NEW YORK (Reuters) - U.S. consumers spent up to $2.9 billion buying video games through mobile phones, social networks, downloads and subscriptions in the first half of the year, research firm NPD said on Friday.
The study marks the first time that NPD has released non-traditional video game sales figures and provides evidence that consumer spending on video games is 40 percent larger than it previously believed.
It estimated that non-traditional sales are at least $2.6 billion and as high as $2.9 billion, NPD said. The figures include used video game sales.
The move is, in part, defensive. NPD tracks and publishes monthly data on video game store sales, and has taken flak from video game executives for failing to account for new and increasingly popular ways of buying games.
NPD’s retail sales numbers have been less than pleasing to companies that make a living in the video game world. The research firm on Thursday reported that sales of video game software and equipment fell 8 percent in September.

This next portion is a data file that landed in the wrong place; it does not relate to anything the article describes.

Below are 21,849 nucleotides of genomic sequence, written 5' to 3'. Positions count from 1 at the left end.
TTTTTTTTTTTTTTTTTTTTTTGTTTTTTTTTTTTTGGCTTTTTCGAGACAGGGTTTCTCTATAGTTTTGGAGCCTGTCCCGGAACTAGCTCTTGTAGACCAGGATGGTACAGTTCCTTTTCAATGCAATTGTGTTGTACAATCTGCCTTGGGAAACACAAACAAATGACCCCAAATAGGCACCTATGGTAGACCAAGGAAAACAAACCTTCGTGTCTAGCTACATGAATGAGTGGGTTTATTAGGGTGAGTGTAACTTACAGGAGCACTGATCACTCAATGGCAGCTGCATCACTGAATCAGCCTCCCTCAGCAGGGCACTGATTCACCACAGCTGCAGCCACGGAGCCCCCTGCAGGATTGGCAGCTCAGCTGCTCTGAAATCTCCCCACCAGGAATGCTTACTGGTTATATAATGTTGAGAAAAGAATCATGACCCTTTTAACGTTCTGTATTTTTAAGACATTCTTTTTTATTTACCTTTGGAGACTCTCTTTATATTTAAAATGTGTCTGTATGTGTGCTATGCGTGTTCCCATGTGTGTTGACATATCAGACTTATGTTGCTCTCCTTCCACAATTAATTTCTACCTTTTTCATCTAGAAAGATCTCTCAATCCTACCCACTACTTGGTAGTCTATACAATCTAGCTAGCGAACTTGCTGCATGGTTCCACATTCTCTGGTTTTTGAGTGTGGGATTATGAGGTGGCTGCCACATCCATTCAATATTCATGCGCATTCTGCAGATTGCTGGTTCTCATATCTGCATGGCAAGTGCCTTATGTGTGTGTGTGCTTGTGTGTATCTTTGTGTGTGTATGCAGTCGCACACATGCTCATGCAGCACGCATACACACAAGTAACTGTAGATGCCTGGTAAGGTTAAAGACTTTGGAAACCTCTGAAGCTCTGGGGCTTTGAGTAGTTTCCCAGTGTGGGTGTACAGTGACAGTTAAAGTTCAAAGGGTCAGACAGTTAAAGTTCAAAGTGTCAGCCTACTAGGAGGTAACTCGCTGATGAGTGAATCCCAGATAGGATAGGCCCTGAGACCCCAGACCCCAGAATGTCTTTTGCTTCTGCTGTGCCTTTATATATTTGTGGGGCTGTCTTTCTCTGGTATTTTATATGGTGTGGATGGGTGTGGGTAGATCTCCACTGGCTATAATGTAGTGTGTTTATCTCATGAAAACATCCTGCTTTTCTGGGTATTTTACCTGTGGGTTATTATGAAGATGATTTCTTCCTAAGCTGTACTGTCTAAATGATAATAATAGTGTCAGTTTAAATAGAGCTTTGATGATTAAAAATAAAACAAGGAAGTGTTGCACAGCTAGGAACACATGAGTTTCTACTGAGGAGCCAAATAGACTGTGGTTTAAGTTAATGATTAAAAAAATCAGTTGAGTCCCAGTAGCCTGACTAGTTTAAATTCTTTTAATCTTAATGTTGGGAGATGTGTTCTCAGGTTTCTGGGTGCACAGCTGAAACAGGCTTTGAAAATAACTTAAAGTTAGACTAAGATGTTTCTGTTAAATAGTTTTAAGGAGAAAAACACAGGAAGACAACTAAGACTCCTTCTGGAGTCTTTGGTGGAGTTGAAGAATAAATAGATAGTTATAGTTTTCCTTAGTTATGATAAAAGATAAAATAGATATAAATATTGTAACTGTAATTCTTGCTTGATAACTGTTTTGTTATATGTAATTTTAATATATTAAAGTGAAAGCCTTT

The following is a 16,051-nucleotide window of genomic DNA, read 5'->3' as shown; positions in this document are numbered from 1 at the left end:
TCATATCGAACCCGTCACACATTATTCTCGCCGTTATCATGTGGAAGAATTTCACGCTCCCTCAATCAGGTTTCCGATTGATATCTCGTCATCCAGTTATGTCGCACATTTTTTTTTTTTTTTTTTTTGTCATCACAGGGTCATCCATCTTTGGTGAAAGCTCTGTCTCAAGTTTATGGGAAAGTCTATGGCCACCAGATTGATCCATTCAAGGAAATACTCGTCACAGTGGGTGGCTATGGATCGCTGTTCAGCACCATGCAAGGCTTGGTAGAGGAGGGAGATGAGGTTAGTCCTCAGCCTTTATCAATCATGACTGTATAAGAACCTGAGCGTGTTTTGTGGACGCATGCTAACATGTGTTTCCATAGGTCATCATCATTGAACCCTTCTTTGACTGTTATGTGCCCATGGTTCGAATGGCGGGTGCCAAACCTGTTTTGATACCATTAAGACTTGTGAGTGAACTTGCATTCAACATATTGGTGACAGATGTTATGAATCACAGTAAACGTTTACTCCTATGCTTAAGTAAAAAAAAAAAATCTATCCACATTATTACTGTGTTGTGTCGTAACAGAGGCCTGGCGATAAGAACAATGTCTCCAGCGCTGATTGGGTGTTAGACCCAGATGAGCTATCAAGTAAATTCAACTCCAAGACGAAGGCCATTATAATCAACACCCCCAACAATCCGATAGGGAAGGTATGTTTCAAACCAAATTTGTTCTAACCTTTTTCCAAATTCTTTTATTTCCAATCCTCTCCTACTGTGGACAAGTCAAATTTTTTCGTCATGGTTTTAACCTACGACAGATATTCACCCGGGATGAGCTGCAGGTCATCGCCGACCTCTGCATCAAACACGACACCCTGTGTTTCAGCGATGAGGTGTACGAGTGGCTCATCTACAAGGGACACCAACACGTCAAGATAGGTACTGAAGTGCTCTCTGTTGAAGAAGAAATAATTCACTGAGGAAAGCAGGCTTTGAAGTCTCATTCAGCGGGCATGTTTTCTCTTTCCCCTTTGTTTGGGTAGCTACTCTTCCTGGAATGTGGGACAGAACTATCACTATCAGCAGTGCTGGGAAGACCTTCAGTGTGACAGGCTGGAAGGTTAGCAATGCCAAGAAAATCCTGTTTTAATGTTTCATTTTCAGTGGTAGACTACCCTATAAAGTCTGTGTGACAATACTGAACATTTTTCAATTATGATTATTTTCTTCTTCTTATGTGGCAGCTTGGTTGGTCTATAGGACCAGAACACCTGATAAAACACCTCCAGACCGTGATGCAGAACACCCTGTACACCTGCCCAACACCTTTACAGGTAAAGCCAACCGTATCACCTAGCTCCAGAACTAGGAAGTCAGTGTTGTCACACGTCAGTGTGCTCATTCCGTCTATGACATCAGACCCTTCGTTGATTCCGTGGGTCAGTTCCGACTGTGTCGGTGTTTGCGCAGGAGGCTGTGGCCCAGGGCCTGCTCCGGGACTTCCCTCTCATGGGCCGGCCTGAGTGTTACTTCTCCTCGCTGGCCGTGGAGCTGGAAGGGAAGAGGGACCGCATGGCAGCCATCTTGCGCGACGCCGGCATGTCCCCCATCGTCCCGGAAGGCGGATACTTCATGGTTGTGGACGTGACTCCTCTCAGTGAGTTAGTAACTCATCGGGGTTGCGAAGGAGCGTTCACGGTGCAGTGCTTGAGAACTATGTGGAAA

Software sales fell 6 percent to $614 to million while hardware sales tumbled 19 percent to $383 million.
“This is an industry that is going through some pretty serious dramatic changes to its business model,” said David McQuillan, NPD’s games president. “We have to change along with them to properly reflect the overall trends going on within the market.”
Many customers are buying games through downloads or by visiting online social networks to play games offered by companies such as Zynga.
Apple Inc’s iPhone has also become a major gaming platform, with users buying games through the App Store.
Reporting by Liana B. Baker. Editing by Robert MacMillan
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